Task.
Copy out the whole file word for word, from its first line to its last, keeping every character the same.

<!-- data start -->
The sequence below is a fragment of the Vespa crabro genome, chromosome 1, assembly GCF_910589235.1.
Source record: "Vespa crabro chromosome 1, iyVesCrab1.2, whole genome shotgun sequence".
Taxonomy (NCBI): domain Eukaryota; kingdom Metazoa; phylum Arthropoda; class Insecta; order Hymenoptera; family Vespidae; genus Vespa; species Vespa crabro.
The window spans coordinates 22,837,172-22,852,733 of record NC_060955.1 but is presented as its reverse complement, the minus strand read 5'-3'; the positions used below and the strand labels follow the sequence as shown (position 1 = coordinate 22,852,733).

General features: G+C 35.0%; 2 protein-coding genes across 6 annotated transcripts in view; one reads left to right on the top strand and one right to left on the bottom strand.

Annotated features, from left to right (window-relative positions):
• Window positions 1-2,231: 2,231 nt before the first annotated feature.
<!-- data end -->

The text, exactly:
The sequence below is a fragment of the Vespa crabro genome, chromosome 1, assembly GCF_910589235.1.
Source record: "Vespa crabro chromosome 1, iyVesCrab1.2, whole genome shotgun sequence".
Taxonomy (NCBI): domain Eukaryota; kingdom Metazoa; phylum Arthropoda; class Insecta; order Hymenoptera; family Vespidae; genus Vespa; species Vespa crabro.
The window spans coordinates 22,837,172-22,852,733 of record NC_060955.1 but is presented as its reverse complement, the minus strand read 5'-3'; the positions used below and the strand labels follow the sequence as shown (position 1 = coordinate 22,852,733).

General features: G+C 35.0%; 2 protein-coding genes across 6 annotated transcripts in view; one reads left to right on the top strand and one right to left on the bottom strand.

Annotated features, from left to right (window-relative positions):
• Window positions 1-2,231: 2,231 nt before the first annotated feature.